You should have standard operating procedures (SOPs) for content you would find acceptable. Provide examples of content you like and let the writer know what you prefer as far as paragraph length and writing style.

You can pay anywhere from 3 cents per word to 10 cents per word. High-level writers may charge 15 to 25 cents per word. Steve recommends hiring someone based on quality instead of budget. You don’t necessarily want to go with the cheapest person out there.

Perrin Carrell has a great article at Niche Pursuits. It explains how he finds great writers and works with them.

Key Takeaways

SPQ 074: Ghostwriting – How Do You Find Quality Writers for Kindle Books? from Steve Scott

Resources and Links

ProBlogger Job Board: Find a freelancer to write content or flesh out your book outlines

How to Manage Writers Effectively: Learn how to manage freelance writers in a way that gives you a good return on your investment

Kindle Publishing Checklist: Get a free copy of Steve’s 46-step checklist for publishing Kindle books

  • Hi Steve,

    As a guy who helped ghost write a book – and who’s releasing one soon with a co-author – you want to really, really know the guy or gal well before moving forward with them. Outlining the book, sharing your vision and being upfront about the writing tone works nicely. I’d already worked with this individual for years so doing a book, or ghostwriting it, was a breeze because I knew what to expect, and I knew what to write. But if you’re going into this one cold, get to know the guy or gal well, through research, before hiring them.

    As a book ghostwriter and as the guy who publishes Kindle books once weekly, I feel that unless you want ZERO percent to do with the process, write the book 😉 You’ll see the greatest success in the long run because nobody can tell your stories like you can and nobody can recount your personal experiences like you can.

    Thanks Steve!

    Tweeting and Pinning from Bali.

    Ryan

    • Definitely correct on all of this. I have NEVER had an experience where the ghostwriting has been a 100% passive part of my business. Even high quality articles and content require some level of revision and tweaking.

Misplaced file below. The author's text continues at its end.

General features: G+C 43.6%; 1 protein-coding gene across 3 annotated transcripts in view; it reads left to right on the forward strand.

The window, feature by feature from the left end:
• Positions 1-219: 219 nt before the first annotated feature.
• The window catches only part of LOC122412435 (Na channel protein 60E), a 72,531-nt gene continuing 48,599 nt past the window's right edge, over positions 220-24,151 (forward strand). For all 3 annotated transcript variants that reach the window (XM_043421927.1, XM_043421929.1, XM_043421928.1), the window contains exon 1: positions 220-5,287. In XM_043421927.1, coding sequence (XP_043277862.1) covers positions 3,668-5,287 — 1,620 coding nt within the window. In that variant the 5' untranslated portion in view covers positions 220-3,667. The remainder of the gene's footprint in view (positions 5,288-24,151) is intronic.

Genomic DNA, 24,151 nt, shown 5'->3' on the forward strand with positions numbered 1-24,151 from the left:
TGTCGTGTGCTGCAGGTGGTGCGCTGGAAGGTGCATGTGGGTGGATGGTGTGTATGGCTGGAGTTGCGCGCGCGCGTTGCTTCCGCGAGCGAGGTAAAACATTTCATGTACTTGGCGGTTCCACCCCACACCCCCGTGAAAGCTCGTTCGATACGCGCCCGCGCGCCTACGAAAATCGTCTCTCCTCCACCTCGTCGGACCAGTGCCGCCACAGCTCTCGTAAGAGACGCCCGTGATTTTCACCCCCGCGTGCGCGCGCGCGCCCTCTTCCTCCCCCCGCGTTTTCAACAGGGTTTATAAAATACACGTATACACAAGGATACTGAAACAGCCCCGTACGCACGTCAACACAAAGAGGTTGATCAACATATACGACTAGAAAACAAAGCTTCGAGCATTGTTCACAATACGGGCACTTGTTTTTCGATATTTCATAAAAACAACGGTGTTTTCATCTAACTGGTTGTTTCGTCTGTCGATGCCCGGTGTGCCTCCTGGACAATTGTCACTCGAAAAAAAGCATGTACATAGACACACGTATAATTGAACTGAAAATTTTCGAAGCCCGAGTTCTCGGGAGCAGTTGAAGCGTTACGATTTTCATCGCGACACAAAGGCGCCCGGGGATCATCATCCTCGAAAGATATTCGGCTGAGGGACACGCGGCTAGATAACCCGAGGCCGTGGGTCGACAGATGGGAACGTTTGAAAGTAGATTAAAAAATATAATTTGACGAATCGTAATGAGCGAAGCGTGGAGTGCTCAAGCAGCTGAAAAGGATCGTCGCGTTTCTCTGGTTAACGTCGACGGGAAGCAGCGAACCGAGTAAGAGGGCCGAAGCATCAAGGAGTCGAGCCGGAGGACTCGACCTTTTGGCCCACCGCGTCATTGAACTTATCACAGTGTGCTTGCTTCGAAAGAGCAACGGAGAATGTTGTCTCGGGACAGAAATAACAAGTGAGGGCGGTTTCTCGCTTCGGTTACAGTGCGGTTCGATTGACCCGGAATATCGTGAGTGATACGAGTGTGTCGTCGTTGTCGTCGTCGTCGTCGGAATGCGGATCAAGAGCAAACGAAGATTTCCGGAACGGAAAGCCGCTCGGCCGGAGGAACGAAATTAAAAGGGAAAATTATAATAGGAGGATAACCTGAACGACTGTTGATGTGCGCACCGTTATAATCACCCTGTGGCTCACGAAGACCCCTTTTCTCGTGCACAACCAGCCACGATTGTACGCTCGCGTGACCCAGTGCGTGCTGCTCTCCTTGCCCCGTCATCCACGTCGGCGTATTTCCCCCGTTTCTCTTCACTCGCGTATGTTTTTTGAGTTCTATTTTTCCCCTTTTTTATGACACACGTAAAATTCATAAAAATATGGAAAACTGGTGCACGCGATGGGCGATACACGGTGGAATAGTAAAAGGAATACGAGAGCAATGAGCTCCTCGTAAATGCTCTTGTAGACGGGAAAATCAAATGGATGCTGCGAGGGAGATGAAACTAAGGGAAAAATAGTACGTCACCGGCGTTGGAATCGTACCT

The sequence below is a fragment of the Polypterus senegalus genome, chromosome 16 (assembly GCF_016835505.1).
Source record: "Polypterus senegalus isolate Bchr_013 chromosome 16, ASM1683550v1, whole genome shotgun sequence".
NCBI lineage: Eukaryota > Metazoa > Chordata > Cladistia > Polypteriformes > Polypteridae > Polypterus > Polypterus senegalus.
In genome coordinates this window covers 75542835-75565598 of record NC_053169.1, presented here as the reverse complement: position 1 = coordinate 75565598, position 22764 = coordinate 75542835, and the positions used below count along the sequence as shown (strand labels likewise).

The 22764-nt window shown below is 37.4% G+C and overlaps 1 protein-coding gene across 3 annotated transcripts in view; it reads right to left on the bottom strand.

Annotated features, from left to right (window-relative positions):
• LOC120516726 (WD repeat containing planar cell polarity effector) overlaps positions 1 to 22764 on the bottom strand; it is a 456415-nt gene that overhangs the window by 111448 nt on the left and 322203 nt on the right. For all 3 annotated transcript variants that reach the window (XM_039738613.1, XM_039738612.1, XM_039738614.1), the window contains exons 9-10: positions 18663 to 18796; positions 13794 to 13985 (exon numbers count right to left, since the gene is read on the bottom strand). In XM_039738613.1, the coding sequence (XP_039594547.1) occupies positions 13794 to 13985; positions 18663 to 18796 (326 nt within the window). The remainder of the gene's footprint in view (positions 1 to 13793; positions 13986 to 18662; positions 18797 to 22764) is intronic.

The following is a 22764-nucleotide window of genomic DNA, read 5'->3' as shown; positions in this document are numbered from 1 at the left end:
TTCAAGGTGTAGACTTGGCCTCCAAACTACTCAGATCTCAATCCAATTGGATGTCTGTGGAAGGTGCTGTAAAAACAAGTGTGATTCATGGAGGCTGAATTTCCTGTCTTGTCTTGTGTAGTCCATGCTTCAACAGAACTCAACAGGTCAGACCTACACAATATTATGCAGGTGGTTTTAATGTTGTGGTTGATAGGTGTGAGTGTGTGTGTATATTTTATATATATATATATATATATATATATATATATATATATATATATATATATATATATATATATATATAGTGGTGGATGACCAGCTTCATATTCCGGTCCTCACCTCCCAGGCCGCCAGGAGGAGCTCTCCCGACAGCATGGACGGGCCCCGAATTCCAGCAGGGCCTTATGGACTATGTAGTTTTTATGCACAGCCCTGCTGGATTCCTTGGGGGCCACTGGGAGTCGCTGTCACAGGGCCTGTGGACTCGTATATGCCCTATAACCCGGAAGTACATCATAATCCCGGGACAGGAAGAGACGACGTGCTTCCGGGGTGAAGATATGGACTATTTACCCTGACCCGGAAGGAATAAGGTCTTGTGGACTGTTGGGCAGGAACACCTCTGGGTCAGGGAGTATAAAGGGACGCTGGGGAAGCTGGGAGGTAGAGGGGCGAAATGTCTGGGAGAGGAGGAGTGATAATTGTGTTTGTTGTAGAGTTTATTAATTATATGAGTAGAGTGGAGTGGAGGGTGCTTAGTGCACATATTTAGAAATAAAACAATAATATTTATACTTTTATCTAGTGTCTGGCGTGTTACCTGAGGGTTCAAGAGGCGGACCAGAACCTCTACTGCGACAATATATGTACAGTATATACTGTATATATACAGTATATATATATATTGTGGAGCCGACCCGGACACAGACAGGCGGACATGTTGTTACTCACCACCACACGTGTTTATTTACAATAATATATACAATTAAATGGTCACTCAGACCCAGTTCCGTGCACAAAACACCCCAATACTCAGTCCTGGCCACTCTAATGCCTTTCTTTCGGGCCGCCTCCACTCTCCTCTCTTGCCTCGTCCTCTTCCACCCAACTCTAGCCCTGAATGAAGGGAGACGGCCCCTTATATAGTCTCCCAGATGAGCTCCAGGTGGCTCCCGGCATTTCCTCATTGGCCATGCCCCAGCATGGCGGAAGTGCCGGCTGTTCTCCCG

But it does sound like you have a good arrangement happening with your co-author. This isn’t the easiest thing to pull off.

  • Franki Kidd

    It’s Friday evening and I’m enjoying listening to these quick podcast episodes.

    Before the night is over – perhaps – I’ll have listened to each and every one, which means you’ll have to create more content,

    Regarding ghostwriting:

    I’ve written, co-written and ghostwritten hundreds of books for clients through online sites and independently. The books I’ve written have become hot new releases and best sellers in their respective categories.

    I agree with Steve’s fire fast rule and it goes both ways.

    Clients can fire you and or you can fire them, thankfully I deliver quality work and
    have never been fired.

  • Mila French

    This is a USA based Company that provides quality Ghostwriting Services at great prices. On their website you can get a free 200 word sample of your writing project.
    http://www.selectghostwriters.com

  • Chloe Skupnick

    Finding ghostwriters is REALLY hard…finding ones who can do it quickly and for a great price is even harder. This site uses only English speaking authors and they guarantee the eBook being finished in one week. Their prices are GREAT, too which is weird. Idk how it works but bookproservices.com seems to really know what they’re doing.

  • Everly Muyalde

    Hello guys!!! you want to try kindle books? you dont pay too much money for the writers for their Rkindle books and if you get a 100% original custom book written by a professional American writer just for only $27!!!GRAB YOURS NOW!!! you must click this link
    http://www.ozki.org/37 try now!!!